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INDIANAPOLIS, Ind. — Millions of people joined Washington D.C. protesters at more than 600 sister rallies and marches around the world.

Hoosiers would not be left out.

“I just felt that it was important to celebrate women as a whole,” said Nick Grisby, one of many men who rallied in solidarity.

There were at least seven affiliated women’s marches across Indiana, including one in Indianapolis.

Holding signs for women’s rights, thousands, including Mayor Joe Hogsett, kicked off the local women’s march pledging not to be silent if President Donald Trump makes good on some of his campaign promises.

“Healthcare coverage is really important to me,” said Indianapolis marcher Abby Robison. “And just the idea of separation of church and state.”

Issues of racial justice, civil rights for the LGBT community and a path to citizenship for undocumented immigrants were some of the most frequently mentioned themes by protest speakers.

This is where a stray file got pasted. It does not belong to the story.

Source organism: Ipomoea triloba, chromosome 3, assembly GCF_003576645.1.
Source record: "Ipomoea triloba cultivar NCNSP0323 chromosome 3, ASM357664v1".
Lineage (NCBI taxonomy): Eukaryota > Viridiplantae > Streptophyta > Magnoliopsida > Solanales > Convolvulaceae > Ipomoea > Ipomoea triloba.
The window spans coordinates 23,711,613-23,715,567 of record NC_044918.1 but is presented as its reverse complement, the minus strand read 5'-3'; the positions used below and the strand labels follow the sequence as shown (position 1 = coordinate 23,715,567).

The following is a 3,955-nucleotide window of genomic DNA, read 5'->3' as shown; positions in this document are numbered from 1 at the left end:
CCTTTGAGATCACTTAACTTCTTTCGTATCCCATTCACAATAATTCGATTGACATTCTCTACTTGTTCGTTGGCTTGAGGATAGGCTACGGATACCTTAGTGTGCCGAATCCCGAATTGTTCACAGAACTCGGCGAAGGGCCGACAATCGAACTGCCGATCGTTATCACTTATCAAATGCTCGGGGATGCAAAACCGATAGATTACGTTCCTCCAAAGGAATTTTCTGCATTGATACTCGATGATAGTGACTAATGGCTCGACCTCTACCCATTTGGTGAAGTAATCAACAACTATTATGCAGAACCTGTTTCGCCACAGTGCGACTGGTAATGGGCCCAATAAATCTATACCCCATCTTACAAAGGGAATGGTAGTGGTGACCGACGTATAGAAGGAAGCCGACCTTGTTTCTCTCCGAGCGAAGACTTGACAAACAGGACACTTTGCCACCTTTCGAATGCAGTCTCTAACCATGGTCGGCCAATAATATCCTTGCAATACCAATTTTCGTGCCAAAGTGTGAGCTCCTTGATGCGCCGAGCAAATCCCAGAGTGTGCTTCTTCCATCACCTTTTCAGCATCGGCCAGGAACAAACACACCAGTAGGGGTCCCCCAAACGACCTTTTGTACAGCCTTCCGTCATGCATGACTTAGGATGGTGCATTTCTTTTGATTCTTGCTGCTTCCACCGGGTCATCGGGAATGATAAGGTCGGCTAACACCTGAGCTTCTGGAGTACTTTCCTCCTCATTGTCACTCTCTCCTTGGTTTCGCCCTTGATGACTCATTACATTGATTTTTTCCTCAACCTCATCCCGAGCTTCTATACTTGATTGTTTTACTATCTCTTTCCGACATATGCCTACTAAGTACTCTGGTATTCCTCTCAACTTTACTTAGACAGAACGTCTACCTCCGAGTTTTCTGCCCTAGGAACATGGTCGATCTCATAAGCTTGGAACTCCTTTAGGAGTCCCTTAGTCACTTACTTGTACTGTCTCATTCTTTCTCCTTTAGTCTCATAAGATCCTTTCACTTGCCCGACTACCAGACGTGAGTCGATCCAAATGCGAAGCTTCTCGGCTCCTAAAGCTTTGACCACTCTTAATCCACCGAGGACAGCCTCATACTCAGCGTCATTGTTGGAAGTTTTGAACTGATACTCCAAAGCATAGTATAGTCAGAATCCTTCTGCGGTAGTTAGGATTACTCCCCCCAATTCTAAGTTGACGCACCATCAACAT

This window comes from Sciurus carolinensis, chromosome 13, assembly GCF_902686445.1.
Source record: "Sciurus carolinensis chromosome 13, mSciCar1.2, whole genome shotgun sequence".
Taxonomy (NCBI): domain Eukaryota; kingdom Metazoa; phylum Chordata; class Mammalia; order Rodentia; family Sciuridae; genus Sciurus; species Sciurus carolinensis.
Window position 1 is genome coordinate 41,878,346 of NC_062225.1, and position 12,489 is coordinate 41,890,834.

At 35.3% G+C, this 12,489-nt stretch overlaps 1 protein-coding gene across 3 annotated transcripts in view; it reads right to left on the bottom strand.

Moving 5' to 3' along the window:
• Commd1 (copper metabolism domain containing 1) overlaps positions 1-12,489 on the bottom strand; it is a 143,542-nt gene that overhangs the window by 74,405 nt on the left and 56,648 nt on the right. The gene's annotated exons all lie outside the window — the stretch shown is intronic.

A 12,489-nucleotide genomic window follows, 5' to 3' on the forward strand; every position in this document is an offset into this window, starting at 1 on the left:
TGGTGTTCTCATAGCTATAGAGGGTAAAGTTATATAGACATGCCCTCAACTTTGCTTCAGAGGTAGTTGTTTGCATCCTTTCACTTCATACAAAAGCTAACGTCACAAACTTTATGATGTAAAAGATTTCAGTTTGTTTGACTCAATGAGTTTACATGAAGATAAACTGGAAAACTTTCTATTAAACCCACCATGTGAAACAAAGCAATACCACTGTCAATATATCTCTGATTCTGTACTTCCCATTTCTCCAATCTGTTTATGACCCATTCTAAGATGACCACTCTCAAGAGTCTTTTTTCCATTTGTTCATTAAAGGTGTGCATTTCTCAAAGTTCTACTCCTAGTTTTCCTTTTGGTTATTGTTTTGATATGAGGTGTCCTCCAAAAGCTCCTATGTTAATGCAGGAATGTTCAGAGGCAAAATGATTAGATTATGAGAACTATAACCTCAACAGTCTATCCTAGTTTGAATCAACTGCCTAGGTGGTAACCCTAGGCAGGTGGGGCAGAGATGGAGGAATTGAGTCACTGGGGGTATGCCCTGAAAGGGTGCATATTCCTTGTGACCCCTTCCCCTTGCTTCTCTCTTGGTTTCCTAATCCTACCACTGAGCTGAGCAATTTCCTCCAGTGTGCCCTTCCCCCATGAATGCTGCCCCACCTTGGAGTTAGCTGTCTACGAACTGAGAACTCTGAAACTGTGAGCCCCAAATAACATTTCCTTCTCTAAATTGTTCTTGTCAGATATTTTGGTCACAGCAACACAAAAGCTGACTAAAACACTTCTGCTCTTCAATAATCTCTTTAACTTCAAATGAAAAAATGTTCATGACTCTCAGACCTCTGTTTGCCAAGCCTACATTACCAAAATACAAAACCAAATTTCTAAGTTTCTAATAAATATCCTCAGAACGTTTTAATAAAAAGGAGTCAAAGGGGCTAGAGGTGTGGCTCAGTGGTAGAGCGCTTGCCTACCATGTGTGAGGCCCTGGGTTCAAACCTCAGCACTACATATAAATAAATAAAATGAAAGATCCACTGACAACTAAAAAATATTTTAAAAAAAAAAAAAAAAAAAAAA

“You can’t live in America and not deal with diversity,” said Grisby. “So it is an important issue, especially me being an African-American male, I just think it’s really important to touch on those issues.”

Strikingly, besides the signs, there was little mention of reproductive rights or abortion.

That’s a big difference from the tone set by the D.C. march organizers, who ended a partnership with a pro-life organization ahead of the march.

“I think that a lot of people here know that that’s an important issue to them,” said Robison. “The speakers didn’t focus on it for whatever reason, maybe because it is a divisive issue sometimes.”

Robison says a group that’s unified on so many of the other causes is now inspired to get things done.

“Today’s not just a one day thing,” said Robison. “It’s a recurring theme that we have to have every day in our lives for the next two, four, forever, infinity years.”

Grisby echoed that sentiment, saying he hopes to see the rallies and signs translate into boots on the ground.

“The speakers mentioned stepping out there with clipboards and getting signatures and running for office yourself,” said Grisby. “We do have power with people and we can make change happen.”